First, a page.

The proposed research: (1) investigates how human mothers, through nursing, influence the behavioral and physiological states of their infants from birth until 12 weeks of age, (2) analyzes peripheral and central mechanisms that mediate these changes, and (3) evaluates the effects of nonnutritive sucking on metabolism and growth in normal infants and those born to drug-addicted women.
Specific Aim I determines the qualitative and quantitative effects of milk and its components, protein, fat and lactose, alone and in combination, on calming, energy-conservation and on coping with pain. It also evaluates whether opioid processes contribute to these changes by studying infants born to women who were maintained on methadone during pregnancy.
Specific Aim II extends these investigations to infants 2-12 weeks of age. We have already discovered that, unlike new borns, who are quieted by as little as 0.1 ml. of an effective tastant, 2-week-old infants must receive a minimum of 0.5 ml. once/min. Dose-response functions will determine whether this change is qualitative or quantitative only. We have also discovered that infants 6 weeks of age and older are quieted only when effective solutions are presented to them when they are visually engaged by the individual delivering the solution. We will determine whether the taste- (or olfaction-) induced mechanism has undergone additional qualitative or quantitative changes in these older infants. The crucial aspect of visual contact that allows the taste (olfactory) driven mechanism to calm and induce energy-conservation will be identified. Specifically, we will determine whether visual stimulation is effective through eye contact per se, through seeing the investigator's face, or through the contingent movement of the experimenter in maintaining visual contact. Finally, in order to determine the motivational consequences of these state changes, infant visual preferences or aversions for the individual delivering sucrose, milk, or water will be assessed. Taken together, these studies qualitatively and quantitatively document the psychobiology of human affect during early infancy and may start to provide a biological basis for the emotional foundations of the mother-infant relationship.
Specific Aim III evaluates the biological function of nonnutritive suckling in normal infants and those born to cocaine using women. This information will be incorporated into a therapeutic program to improve the health and growth of drug-addicted infants. Preliminary data indicate that this program will be successful.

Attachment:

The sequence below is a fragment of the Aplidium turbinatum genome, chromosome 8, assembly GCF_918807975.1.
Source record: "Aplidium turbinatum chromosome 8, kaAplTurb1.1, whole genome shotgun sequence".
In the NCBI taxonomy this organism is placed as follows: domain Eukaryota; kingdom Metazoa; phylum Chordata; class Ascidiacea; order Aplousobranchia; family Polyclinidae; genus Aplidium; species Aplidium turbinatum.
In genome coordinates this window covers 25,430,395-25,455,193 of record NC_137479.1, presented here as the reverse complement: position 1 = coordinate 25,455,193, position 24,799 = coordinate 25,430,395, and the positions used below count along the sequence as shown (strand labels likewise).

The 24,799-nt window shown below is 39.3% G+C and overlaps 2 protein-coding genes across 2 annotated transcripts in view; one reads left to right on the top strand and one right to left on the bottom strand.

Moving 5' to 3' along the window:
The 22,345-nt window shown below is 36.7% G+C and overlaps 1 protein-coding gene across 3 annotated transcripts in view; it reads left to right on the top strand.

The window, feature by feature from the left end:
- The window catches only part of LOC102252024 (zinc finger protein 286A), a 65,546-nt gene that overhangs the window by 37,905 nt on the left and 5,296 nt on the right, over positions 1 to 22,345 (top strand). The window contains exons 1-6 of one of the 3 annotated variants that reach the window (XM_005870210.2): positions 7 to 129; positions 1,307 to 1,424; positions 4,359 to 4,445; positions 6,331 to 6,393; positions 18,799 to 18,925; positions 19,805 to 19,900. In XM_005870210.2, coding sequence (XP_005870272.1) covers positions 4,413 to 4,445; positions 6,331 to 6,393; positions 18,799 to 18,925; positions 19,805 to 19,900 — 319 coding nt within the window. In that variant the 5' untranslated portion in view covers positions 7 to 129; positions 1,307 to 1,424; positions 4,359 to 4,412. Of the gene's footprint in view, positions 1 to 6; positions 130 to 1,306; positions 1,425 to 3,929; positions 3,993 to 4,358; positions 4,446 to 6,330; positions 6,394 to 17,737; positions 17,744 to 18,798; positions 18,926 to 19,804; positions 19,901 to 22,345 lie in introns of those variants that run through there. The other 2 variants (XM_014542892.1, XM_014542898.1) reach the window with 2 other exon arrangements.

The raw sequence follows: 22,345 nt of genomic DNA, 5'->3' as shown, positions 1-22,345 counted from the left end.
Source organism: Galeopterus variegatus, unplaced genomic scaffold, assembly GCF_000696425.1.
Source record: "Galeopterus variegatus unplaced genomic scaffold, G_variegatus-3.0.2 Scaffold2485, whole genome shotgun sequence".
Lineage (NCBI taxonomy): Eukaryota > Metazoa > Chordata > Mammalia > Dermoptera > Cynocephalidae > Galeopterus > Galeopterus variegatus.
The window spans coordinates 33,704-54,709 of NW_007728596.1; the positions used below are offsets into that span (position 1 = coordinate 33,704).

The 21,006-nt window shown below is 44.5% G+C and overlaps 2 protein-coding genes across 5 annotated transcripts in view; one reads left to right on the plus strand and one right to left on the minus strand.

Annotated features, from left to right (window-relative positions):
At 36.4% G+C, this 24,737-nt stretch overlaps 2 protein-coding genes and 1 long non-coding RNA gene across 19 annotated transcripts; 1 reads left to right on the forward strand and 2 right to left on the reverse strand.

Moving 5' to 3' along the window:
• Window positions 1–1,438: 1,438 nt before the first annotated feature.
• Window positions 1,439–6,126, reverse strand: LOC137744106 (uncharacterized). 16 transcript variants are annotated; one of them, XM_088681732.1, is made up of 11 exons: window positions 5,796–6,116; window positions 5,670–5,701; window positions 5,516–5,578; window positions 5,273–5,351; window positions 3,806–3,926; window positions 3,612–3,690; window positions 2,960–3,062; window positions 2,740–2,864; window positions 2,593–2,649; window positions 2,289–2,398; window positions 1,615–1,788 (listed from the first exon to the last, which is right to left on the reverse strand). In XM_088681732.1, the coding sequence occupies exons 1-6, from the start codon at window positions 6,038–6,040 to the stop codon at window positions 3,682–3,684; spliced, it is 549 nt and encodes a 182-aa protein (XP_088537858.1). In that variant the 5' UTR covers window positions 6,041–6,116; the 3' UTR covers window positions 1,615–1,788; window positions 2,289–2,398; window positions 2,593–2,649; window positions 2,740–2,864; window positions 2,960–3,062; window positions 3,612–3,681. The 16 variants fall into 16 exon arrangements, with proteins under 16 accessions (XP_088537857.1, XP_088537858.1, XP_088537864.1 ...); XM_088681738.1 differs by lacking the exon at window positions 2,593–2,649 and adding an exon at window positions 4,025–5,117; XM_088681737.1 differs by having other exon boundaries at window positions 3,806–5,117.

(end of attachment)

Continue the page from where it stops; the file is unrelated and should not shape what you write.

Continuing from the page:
National Institute of Health (NIH)
National Institute of Mental Health (NIMH)
Research Scientist Award (K05)
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Child/Adolescent Risk and Prevention Review Committee (CAPR)
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Oliveri, Mary Ellen
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University of Massachusetts Amherst
Schools of Arts and Sciences
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Blass, Elliott (2015) Energy conservation in infants. Behav Processes 117:35-41
Gray, Larry; Miller, Lisa W; Philipp, Barbara L et al. (2002) Breastfeeding is analgesic in healthy newborns. Pediatrics 109:590-3
Blass, E M; Camp, C A (2001) The ontogeny of face recognition: eye contact and sweet taste induce face preference in 9- and 12-week-old human infants. Dev Psychol 37:762-74
Gray, L; Watt, L; Blass, E M (2000) Skin-to-skin contact is analgesic in healthy newborns. Pediatrics 105:e14
Blass, E M (1997) Interactions between contact and chemosensory mechanisms in pain modulation in 10-day-old rats. Behav Neurosci 111:147-54
Blass, E M (1997) Infant formula quiets crying human newborns. J Dev Behav Pediatr 18:162-5
Blass, E M (1997) Milk-induced hypoalgesia in human newborns. Pediatrics 99:825-9
Blass, E M; Blom, J (1996) beta-Casomorphin causes hypoalgesia in 10-day-old rats: evidence for central mediation. Pediatr Res 39:199-203
Blass, E M (1996) Mothers and their infants: peptide-mediated physiological, behavioral and affective changes during suckling. Regul Pept 66:109-12
Blass, E M; Shah, A (1995) Pain-reducing properties of sucrose in human newborns. Chem Senses 20:29-35

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